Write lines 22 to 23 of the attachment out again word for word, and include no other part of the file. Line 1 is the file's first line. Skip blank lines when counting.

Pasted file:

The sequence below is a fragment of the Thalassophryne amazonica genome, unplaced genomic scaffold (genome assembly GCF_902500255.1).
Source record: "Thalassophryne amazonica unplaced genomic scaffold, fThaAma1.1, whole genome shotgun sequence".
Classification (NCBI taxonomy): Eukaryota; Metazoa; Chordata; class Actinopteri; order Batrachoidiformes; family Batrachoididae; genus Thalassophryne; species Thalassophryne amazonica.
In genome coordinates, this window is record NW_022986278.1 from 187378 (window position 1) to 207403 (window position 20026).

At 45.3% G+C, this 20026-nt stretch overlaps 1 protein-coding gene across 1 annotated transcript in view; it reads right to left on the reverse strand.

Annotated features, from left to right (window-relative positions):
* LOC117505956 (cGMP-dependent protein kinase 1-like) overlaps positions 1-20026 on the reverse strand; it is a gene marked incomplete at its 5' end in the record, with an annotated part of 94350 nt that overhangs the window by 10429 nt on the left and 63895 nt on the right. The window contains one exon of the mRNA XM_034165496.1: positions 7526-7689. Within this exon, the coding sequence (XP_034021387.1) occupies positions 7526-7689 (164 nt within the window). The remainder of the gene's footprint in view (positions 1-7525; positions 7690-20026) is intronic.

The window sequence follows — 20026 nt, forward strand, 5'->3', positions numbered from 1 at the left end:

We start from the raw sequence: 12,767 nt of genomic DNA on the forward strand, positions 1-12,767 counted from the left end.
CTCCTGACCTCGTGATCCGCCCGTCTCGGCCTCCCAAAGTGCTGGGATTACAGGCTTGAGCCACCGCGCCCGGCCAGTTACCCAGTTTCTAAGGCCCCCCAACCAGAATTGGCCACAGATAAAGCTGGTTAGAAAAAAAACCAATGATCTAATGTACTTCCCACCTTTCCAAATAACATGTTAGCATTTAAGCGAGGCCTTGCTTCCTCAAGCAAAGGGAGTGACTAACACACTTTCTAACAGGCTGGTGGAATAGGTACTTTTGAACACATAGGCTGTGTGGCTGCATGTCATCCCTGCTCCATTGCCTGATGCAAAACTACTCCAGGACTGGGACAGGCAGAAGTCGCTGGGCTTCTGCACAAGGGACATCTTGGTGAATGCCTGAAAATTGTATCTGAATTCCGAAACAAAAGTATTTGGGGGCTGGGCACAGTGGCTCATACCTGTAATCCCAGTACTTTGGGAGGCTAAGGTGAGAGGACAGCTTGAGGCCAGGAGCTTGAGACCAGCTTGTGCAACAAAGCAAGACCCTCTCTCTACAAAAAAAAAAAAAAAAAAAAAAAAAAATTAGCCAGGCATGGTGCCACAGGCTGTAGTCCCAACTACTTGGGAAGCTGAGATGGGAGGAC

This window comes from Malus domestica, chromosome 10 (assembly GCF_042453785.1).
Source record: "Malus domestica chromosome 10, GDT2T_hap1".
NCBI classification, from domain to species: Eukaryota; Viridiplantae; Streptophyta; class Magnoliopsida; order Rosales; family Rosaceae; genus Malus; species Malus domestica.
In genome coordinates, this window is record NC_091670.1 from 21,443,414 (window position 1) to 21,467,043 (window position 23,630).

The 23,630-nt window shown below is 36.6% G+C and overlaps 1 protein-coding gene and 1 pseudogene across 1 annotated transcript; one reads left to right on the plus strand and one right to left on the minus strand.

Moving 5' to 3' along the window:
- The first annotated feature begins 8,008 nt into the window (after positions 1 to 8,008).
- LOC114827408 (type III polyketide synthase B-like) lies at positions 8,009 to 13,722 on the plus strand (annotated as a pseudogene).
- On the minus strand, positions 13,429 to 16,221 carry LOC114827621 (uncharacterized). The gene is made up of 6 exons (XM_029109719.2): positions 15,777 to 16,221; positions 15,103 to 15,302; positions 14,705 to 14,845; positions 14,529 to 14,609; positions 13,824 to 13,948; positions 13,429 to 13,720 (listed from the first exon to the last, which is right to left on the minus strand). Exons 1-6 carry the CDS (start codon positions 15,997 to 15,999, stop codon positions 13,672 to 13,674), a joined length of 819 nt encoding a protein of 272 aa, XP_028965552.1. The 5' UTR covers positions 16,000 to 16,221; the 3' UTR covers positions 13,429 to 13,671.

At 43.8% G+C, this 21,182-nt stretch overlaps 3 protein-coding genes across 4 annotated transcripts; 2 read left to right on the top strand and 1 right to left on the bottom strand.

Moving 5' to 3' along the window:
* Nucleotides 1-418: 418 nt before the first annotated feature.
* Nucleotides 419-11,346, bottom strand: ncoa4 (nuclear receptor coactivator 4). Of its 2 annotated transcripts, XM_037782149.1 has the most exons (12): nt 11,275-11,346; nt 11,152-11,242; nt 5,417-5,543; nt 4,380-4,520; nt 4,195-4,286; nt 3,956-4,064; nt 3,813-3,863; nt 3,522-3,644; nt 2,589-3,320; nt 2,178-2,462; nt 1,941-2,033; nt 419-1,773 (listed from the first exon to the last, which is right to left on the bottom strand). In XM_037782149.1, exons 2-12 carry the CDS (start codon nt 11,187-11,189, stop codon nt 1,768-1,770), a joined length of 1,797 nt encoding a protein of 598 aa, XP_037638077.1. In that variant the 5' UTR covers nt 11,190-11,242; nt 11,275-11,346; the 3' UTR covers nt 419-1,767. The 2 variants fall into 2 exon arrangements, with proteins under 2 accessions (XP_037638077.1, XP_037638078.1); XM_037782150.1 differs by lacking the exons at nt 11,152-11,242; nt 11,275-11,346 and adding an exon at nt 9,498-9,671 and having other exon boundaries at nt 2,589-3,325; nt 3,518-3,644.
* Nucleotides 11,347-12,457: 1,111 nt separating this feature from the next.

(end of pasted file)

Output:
* Nucleotides 1-418: 418 nt before the first annotated feature.
* Nucleotides 419-11,346, bottom strand: ncoa4 (nuclear receptor coactivator 4). Of its 2 annotated transcripts, XM_037782149.1 has the most exons (12): nt 11,275-11,346; nt 11,152-11,242; nt 5,417-5,543; nt 4,380-4,520; nt 4,195-4,286; nt 3,956-4,064; nt 3,813-3,863; nt 3,522-3,644; nt 2,589-3,320; nt 2,178-2,462; nt 1,941-2,033; nt 419-1,773 (listed from the first exon to the last, which is right to left on the bottom strand). In XM_037782149.1, exons 2-12 carry the CDS (start codon nt 11,187-11,189, stop codon nt 1,768-1,770), a joined length of 1,797 nt encoding a protein of 598 aa, XP_037638077.1. In that variant the 5' UTR covers nt 11,190-11,242; nt 11,275-11,346; the 3' UTR covers nt 419-1,767. The 2 variants fall into 2 exon arrangements, with proteins under 2 accessions (XP_037638077.1, XP_037638078.1); XM_037782150.1 differs by lacking the exons at nt 11,152-11,242; nt 11,275-11,346 and adding an exon at nt 9,498-9,671 and having other exon boundaries at nt 2,589-3,325; nt 3,518-3,644.